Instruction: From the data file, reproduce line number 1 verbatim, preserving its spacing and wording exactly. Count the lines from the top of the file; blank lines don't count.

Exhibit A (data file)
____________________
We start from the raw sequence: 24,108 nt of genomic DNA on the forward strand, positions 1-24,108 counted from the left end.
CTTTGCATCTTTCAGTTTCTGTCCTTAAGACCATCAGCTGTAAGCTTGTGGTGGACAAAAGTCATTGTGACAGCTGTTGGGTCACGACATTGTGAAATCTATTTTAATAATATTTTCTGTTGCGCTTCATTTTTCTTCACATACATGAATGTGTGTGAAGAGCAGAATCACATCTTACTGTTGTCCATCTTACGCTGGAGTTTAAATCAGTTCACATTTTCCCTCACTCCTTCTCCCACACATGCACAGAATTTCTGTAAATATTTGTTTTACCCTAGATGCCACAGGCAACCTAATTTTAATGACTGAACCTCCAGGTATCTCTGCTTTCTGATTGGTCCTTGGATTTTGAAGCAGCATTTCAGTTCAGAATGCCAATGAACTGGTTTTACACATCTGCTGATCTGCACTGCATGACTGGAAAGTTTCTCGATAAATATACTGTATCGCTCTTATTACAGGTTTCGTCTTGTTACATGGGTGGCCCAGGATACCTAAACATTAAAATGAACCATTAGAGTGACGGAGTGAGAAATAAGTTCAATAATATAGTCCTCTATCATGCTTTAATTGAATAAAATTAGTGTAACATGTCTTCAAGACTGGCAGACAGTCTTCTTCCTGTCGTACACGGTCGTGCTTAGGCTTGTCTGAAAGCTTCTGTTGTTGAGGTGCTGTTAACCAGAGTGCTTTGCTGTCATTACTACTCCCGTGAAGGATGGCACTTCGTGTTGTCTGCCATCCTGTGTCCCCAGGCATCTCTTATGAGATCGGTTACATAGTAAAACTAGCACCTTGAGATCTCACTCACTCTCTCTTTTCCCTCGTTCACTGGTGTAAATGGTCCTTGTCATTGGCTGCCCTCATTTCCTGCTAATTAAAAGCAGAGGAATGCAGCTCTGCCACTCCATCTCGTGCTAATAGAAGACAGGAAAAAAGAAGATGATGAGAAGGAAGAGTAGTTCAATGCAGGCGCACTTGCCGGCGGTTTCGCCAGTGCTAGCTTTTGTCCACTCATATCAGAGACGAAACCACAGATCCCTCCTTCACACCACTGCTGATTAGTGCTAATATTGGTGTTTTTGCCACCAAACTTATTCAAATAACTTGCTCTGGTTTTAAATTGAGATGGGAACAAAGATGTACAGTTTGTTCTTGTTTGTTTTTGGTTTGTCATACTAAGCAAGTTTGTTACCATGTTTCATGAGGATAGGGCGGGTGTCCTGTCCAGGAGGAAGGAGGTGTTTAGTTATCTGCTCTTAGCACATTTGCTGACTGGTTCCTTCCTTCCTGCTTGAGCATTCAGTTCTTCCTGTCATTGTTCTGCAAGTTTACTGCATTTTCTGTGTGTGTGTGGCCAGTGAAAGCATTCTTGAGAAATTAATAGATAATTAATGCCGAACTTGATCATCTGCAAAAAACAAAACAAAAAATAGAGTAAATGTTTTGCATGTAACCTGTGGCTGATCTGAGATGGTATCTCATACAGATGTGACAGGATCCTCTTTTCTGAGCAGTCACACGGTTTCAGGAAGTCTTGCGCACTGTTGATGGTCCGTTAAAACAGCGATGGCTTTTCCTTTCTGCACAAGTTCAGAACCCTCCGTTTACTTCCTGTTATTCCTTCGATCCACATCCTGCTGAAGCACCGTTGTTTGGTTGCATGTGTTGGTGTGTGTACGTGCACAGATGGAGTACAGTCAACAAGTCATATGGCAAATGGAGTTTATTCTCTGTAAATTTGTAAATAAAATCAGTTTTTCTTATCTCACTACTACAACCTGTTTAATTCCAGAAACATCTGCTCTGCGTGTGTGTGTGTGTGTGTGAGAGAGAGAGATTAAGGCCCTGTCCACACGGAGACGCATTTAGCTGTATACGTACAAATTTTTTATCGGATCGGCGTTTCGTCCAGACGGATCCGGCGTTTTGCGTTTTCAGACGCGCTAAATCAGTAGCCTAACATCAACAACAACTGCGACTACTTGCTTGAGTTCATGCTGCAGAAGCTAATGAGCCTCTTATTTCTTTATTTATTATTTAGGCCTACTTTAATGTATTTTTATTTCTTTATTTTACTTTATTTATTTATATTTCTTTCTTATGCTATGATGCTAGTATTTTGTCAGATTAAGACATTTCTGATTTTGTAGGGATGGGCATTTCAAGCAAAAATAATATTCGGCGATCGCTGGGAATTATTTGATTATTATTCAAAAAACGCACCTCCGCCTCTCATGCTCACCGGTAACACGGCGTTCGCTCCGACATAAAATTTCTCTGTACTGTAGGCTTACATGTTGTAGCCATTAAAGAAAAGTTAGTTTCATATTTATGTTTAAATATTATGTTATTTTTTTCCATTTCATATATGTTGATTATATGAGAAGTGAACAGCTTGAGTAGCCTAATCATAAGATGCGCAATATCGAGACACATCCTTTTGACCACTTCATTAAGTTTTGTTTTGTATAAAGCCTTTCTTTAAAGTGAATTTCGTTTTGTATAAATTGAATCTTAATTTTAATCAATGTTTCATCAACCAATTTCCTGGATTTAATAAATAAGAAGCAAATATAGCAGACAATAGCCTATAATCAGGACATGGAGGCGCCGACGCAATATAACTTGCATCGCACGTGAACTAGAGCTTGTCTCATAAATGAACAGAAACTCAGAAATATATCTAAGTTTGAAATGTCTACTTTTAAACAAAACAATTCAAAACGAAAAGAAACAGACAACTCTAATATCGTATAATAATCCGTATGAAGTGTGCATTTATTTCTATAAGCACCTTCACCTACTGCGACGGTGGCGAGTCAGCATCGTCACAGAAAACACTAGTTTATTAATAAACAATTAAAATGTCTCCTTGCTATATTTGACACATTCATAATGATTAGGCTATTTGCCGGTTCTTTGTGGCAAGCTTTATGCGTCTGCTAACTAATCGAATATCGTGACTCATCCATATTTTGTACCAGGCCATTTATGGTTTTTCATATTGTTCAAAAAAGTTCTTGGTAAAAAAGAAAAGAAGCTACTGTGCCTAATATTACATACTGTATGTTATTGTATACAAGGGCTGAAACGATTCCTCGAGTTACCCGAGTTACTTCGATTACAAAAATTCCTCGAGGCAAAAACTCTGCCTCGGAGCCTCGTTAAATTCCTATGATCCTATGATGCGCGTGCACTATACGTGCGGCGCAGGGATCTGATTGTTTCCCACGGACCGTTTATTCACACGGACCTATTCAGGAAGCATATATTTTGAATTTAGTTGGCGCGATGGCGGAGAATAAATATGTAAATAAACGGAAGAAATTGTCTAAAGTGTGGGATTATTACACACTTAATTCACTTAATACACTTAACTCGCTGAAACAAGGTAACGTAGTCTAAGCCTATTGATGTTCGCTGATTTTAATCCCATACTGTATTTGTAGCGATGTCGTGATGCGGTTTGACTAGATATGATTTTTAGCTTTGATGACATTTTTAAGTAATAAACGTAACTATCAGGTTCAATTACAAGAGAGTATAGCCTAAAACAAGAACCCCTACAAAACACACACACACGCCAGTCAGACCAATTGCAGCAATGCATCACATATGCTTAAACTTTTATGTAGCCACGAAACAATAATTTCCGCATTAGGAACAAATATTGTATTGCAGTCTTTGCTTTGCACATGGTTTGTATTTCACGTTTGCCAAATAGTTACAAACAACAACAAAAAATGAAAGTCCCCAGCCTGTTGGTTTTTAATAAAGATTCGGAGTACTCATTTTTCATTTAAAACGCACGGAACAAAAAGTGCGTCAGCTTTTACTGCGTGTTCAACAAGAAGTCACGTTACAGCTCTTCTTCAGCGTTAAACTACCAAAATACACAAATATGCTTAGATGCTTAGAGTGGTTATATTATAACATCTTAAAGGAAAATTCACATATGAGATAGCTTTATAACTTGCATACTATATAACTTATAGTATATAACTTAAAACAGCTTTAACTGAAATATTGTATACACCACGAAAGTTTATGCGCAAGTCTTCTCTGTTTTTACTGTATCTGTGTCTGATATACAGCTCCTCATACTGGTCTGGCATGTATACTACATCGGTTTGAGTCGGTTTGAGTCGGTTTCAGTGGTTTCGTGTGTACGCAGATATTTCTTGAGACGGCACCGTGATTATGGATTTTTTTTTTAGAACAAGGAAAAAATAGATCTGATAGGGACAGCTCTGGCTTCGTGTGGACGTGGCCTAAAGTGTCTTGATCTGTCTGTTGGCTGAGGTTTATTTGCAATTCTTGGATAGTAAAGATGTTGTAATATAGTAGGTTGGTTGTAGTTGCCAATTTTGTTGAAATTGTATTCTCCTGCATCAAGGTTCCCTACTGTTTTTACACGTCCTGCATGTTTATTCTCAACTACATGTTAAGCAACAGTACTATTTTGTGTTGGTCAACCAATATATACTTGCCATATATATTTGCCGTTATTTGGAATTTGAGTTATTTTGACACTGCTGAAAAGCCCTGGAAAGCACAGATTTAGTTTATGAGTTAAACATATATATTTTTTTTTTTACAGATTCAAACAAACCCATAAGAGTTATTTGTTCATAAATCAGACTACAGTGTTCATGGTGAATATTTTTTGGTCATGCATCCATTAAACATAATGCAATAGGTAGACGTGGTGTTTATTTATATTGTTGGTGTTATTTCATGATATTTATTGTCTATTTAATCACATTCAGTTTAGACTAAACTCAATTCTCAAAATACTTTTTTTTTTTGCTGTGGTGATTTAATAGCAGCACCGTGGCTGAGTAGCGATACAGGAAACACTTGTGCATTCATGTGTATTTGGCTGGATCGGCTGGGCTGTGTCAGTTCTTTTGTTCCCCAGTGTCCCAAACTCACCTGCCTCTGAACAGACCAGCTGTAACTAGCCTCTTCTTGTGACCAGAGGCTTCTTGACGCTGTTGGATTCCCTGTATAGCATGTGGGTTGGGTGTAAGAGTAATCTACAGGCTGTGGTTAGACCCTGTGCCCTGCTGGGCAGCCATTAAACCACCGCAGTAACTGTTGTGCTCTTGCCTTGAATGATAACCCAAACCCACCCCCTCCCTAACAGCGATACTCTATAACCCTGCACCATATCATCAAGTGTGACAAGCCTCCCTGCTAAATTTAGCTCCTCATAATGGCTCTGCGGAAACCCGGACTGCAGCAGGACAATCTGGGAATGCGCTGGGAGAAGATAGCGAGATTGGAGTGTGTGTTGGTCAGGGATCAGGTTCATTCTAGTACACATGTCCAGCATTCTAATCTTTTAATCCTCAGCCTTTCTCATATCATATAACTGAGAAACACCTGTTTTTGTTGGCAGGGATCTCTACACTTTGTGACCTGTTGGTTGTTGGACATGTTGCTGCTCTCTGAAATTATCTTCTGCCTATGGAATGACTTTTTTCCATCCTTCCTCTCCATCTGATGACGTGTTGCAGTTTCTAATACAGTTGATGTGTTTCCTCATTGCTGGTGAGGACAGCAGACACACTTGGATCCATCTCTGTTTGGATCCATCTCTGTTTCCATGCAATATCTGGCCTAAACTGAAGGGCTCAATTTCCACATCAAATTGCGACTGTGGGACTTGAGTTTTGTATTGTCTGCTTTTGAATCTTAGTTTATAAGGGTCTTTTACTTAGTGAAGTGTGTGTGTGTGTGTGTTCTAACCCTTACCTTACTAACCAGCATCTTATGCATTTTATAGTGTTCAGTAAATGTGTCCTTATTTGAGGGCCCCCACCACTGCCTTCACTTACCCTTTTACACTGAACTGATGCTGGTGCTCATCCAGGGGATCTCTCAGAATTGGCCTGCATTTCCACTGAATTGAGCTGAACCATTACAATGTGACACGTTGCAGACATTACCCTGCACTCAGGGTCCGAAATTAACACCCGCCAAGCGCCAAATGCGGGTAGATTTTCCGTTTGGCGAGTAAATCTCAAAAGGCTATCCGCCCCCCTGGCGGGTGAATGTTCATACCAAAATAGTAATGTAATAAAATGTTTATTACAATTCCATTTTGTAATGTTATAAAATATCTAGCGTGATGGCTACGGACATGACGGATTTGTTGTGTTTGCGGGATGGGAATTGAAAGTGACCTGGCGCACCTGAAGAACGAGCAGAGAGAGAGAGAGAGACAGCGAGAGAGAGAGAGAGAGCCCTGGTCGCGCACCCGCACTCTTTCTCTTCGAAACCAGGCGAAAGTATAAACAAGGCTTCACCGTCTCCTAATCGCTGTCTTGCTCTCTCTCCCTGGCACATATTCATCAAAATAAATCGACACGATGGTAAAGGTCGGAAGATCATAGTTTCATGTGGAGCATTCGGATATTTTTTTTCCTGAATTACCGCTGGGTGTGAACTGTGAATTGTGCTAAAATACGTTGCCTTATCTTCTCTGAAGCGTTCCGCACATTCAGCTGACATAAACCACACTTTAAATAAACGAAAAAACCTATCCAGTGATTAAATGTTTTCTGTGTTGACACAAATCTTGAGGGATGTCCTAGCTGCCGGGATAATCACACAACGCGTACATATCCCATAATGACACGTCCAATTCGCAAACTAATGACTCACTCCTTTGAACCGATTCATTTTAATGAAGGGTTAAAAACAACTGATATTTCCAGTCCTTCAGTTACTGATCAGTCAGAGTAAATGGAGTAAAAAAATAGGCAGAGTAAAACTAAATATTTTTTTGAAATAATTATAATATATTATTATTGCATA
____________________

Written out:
We start from the raw sequence: 24,108 nt of genomic DNA on the forward strand, positions 1-24,108 counted from the left end.